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Econo-heat

The Heat Is On Vol 2 | Artist Interviews

Econo-heat

 

The Heat Is On Volume 2 is the second annual mid-winter exhibition at The Street concept store in collaboration with Econo-Heat wall heaters. Artists from Johannesburg and Cape Town were invited to use the wall heaters as functional canvasses to paint on. The group exhibition was curated by The Street and Melissa Griesel and opened on the 11th of July. Exhibition visitors were asked to bring along any warm clothes and blankets to be donated to the needy.

 

These are favourites of this year’s exhibition and quick Q&As with the artists behind them.

 

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Senyol

Paul Senyol

 

Paul Senyol

 

Why did you become an artist and what are your main influences?

I have been painting since my mid teens, firstly influenced by skateboard and music culture, art and design magazines, flyers, etc. Favourite artists at the moment: Barry McGee, Jean-Michel Basquiat.

 

What are your plans for the rest of 2013?

I have a number of group shows and 2 person shows lined up over the last few months of the year, so I am currently working towards those. I am particularly looking forward to a 2 person show with Andrzej Urbanski at Salon 91, as well as a 2 person show with Bruce Mackay at Wolves.

 

Tell us a bit about your design for the exhibition?

I’ve been exploring the idea of painting in negative and reverse. Where in the past most of my work found itself on very stark white backgrounds, I’ve started to paint on darker backgrounds, which I am enjoying, as it seems to give the works a bit of a surreal, night-scape dream feeling. I had in mind that the artwork would be part of someone’s bedtime routine, ‘goodnight sweetheart’.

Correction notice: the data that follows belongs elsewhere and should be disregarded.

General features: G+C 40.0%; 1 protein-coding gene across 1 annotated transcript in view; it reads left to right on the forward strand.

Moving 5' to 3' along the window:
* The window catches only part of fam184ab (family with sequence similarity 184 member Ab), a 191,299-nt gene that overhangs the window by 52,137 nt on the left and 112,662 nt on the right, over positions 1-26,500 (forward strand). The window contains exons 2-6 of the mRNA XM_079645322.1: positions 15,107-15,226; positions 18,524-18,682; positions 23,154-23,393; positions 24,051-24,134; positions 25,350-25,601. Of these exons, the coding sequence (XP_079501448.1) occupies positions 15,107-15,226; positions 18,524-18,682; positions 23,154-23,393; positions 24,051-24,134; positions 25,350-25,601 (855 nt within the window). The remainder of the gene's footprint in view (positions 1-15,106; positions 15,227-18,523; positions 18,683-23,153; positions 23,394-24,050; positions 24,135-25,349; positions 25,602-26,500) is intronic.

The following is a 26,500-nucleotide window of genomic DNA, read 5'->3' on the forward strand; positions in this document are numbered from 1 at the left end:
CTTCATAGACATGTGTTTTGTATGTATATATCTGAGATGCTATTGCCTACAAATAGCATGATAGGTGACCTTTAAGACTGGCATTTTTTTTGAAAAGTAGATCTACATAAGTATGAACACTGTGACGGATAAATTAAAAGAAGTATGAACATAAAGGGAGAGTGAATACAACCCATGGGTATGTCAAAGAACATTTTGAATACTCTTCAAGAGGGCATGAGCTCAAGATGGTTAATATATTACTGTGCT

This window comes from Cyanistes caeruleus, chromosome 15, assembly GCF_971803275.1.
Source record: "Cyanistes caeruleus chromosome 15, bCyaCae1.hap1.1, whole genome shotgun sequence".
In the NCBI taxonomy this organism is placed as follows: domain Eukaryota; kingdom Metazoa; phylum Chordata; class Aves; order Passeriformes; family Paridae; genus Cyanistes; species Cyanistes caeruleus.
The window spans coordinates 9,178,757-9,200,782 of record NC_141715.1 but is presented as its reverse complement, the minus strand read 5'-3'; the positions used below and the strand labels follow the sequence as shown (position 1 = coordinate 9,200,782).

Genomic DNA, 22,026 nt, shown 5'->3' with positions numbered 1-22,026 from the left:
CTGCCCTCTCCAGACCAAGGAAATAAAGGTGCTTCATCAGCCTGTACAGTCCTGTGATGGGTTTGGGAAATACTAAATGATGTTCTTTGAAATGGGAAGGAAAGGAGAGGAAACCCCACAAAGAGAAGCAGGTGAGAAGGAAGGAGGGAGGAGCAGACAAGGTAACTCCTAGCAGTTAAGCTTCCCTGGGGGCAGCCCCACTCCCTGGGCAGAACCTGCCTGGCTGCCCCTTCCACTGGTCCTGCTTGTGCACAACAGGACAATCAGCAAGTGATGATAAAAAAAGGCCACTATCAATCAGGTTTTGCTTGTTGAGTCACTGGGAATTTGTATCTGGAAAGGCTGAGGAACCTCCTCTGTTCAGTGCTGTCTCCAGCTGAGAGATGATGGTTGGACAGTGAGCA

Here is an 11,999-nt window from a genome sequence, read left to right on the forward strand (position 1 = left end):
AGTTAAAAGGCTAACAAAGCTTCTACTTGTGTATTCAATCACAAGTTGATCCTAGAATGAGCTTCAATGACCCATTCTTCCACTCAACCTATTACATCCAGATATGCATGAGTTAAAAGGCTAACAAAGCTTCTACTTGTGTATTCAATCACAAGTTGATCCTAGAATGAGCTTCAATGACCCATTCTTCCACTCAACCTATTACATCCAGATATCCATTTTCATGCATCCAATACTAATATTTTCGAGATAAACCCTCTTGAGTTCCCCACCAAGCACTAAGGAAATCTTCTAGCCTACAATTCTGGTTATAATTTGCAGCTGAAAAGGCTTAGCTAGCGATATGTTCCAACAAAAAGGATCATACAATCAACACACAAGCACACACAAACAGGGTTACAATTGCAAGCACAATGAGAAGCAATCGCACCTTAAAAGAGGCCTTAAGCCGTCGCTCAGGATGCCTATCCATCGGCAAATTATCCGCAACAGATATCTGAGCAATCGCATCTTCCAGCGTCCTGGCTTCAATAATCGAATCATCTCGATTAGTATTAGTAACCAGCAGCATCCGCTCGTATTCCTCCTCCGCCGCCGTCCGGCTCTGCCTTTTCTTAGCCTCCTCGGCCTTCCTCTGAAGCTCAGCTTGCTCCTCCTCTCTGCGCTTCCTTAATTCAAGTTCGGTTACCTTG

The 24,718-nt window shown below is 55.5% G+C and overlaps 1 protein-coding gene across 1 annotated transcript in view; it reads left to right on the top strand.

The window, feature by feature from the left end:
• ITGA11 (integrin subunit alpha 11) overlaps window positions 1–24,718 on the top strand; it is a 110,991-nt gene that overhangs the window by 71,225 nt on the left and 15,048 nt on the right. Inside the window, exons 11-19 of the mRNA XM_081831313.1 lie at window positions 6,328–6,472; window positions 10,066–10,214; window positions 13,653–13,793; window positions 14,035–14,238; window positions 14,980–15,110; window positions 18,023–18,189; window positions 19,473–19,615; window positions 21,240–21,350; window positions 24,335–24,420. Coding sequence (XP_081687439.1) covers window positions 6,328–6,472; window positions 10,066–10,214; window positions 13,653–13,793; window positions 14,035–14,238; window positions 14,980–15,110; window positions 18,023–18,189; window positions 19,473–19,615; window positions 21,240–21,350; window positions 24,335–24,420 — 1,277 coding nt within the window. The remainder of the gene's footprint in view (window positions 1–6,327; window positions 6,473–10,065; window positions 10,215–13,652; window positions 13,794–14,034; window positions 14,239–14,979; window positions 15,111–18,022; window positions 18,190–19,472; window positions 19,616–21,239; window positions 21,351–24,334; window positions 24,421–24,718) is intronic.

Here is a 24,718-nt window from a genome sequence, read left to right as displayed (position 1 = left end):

Any advice to anyone wanting to become an artist?

In time, hard work shows its reward.

 

Hannah Hughes

Hannah Hughes

 

Hannah Hughes

 

Why did you become an artist and what are your main influences?

I have been drawing since I can remember which is probably when I first learnt how to pick u pen… around the age of 3… and haven’t really stopped since then. I remember drawing rude pictures in class and leaving them in children’s satchels. A nice gift for mum when she repacks her child’s bag for school the next day. I have always had a pen on me and often find myself drawing without realising which makes for some funny characters and great developments. I have carried it on making it my career which is quite lovely at times. Living in London for 5 years in my twenties really pushed me more to make it my profession as I was seeing illustration everywhere being incorporated into graphics, fashion and film. We live in a great time as illustration is really respected now. Being paid for drawing is very nice and I couldn’t imagine myself doing anything else.

 

What are your plans for the rest of 2013?

Carrying on with what I’m doing and that is BeKind and drawing and making people smile.

 

Tell us a bit about your design for the exhibition?

I used an acrylic black paint and gold markers. Lots of people and odd creatures having a good time with each other…in all senses of the word.

 

Any advice to anyone wanting to become an artist?

Be kind and always carry a pencil.

 

Jason De Villiers

Jason De Villiers

 

Jason De Villiers

 

Why did you become an artist and what are your main influences?

It’s hard to say, it just kind of happened.

 

What are your plans for the rest of 2013?

Whatever comes my way.

 

Tell us a bit about your design for the exhibition?

It’s called “Dead Flag Blues” and it’s about change.

 

Any advice to anyone wanting to become an artist?

Perseverance breeds success.

 

Ivana Raguz

Ivana Raguz

 

Ivana Raguz

 

Why did you become an artist and what are your main influences?

Being creative was always something that came so naturally to me. I never really looked at it as a ‘talent’, it was just something I really enjoyed and wouldn’t mind spending the rest of my life doing. Design can never be monotonous, each job is unique and there is always a problem to solve; which makes it exciting. Art/Design is more crucial to the world than people seem to believe. And I am very happy to be part of something that has the power to change the world for the better. Everything around me influences me in its own way, from street art, to books, to the internet, to the gigs I go to, to the people around me. Design is ever-evolving so you always have to be aware of what’s happening around you because art is everywhere.